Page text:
What do we mean by ‘Experience Generation’?


Gen Y has been given many labels but one of the most enduring, and perhaps least easy to unpick, is ‘Experience Generation’. After all, we are also told that Gen Y lives life through the smartphones its members are co-dependent on and that seems anathema to the concept of experience. Who hasn’t been to a gig recently and had their view of the stage blocked by a field of phone screens recording every moment?


But this viewpoint is a consequence of viewing technology in two dimensions and as an extension of how we currently think. But for Gen Y, technology, not limited to but embodied by the smartphone, has changed the way they think. The smartphone to them isn’t a means to record life but an enabler, a gateway to discover, experience and share.


There are many reasons behind this new way of thinking – socioeconomic, historic and cultural – but one of the most significant drivers is a widespread dismissal of the concept of ownership. This change in mindset is both a product of new technology and a key driver in its continuing evolution even among companies that are younger than Gen Y itself. Few people now remember that Netflix started out as a DVD-by-mail business but today of course Netflix is the poster child for the Experience Generation. Why pay to physically own music, movies or even a car when you can have the same experience by streaming or sharing? This lack of desire to acquire possessions has led to accusations of Gen Y being ‘lazy’ but the truth is their drive to acquire has been redirected towards doing rather than owning. In our 2016 survey, The Gen Y Way, 86.8 per cent believed people don’t need as much stuff as they have.


And when you no longer feel anchored by the need to accumulate material possessions – very much a defining characteristic of Baby Boomers and Gen X – you start to value experiences even more. This is known as the Easterlin Paradox which states that money buys happiness but only up to a point. People’s self-reported satisfaction with a purchase goes down over time but the reverse is true for experiences they spent money on. A new possession becomes part of the everyday after a while but an experience becomes part of one’s identity.


Experiences also have a further benefit in connecting us far more with other people than shared consumption. We bond better with people who took the same backpacking trip as us – whether they were with us or not – than someone who bought the same TV. This is why connection and sharing is such a big part of the technology that underpins Gen Y’s experiences. Staying with an AirBnB host creates a far greater connection with a country’s culture than a resort holiday. Instagram allows Gen Y to explore others’ experiences and Snapchat lets them share their own, instantaneously. This attitude is most apparent in Gen Y’s willingness to live and work overseas with over half saying they would pursue their chosen career overseas.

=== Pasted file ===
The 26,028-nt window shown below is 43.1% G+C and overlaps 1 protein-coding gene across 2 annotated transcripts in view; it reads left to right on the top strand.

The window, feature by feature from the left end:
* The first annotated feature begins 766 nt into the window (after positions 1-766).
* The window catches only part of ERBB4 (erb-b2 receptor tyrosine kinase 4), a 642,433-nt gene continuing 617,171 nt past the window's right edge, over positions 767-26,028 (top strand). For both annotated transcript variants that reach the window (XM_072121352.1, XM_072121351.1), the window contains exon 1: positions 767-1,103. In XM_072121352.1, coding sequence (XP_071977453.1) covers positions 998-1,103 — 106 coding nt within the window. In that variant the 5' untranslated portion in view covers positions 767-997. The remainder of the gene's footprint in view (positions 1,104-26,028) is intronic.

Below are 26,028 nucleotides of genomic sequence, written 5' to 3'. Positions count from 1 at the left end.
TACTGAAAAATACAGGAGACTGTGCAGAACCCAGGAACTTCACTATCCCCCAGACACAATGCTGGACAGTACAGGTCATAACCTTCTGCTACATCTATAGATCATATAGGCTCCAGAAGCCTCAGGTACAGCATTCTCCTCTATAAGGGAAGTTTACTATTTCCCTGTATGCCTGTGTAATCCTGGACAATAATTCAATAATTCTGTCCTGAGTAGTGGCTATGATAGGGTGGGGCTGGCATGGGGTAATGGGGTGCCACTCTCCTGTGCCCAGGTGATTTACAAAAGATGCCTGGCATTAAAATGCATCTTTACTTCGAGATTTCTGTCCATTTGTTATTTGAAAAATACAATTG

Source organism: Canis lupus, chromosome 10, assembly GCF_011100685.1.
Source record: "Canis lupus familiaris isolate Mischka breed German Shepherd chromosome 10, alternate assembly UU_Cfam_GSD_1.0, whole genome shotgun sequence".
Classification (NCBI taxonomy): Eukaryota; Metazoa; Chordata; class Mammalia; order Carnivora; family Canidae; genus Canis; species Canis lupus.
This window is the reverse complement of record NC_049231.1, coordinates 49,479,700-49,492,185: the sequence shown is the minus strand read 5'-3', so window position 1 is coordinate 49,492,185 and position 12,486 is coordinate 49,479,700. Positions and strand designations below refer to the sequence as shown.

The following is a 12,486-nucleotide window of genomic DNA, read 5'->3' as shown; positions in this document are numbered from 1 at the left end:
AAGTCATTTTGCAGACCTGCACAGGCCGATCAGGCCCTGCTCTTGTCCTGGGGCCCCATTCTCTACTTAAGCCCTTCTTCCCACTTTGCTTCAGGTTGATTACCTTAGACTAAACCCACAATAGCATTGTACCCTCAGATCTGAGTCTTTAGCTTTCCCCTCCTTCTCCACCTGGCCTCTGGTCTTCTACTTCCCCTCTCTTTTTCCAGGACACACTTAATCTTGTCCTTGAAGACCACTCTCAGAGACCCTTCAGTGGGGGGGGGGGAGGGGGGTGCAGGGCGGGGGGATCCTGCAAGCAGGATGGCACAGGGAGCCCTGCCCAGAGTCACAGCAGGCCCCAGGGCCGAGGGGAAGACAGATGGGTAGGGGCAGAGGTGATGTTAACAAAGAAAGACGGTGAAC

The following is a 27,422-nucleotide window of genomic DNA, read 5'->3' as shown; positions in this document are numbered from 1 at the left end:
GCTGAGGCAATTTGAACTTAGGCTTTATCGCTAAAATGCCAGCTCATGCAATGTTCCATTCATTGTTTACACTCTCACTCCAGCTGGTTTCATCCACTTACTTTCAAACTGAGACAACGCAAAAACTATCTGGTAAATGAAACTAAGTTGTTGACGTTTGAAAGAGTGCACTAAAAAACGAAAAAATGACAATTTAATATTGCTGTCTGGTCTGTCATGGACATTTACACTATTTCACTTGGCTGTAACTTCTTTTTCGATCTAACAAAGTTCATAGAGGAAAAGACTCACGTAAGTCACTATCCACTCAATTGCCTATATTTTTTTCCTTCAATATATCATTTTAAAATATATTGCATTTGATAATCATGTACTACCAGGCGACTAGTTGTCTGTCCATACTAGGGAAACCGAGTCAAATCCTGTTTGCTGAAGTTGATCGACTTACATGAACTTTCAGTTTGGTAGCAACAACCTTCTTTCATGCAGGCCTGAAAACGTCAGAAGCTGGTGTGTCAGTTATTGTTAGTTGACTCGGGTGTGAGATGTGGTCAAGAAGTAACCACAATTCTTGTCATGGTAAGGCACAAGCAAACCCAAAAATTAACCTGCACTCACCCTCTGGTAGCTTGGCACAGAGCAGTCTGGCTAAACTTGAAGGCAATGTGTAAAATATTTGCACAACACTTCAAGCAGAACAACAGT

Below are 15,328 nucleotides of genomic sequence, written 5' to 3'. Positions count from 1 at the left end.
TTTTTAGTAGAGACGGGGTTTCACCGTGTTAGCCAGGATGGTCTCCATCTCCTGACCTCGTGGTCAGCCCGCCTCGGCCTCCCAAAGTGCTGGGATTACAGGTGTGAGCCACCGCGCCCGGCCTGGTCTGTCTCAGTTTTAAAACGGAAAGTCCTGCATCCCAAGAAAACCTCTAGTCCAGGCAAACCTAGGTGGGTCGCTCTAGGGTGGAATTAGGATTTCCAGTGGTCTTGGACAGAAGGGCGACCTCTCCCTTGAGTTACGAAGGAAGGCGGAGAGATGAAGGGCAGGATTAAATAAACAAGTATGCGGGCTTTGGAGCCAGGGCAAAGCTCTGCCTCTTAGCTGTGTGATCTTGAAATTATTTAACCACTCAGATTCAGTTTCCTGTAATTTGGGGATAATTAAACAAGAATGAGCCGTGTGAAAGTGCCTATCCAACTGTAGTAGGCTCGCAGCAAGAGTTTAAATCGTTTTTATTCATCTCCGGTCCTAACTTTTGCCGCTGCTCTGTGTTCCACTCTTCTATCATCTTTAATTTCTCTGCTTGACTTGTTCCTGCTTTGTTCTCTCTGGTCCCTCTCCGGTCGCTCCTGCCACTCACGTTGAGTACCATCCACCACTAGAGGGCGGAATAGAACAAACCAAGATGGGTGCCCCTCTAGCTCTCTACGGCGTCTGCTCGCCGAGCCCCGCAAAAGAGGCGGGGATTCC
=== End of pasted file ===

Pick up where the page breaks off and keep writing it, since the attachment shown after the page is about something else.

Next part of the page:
But that’s not to say that Gen Y are living rootless lives in empty, rented apartments – after all family or starting a family was the number one priority for the Gen Y members we surveyed. The value of the possessions they do buy lies not in ownership itself but in what they can do with them, what experiences they can have with and through them. And this goes beyond the ever-present smartphone. Vinyl sales have seen an uptick because they add a layer of experience to listening to music. This attitude – and a much more active concern for the environment – has also driven the Reduce, Re-use, Recycle movement among Gen Y. One of the strongest findings in our report was that nearly 90 per cent of Gen Y favour buy/swap/sell groups on social media. After all, rescuing and reviving a piece of furniture – or even an old station wagon – is an experience in itself and imbues the possession with the personality of its new owner.


So don’t dismiss Gen Y as the Pokemon catching smartphone generation, they are probably experiencing a lot more than we are – and learning valuable life skills along the way.


To read the full report, download it here.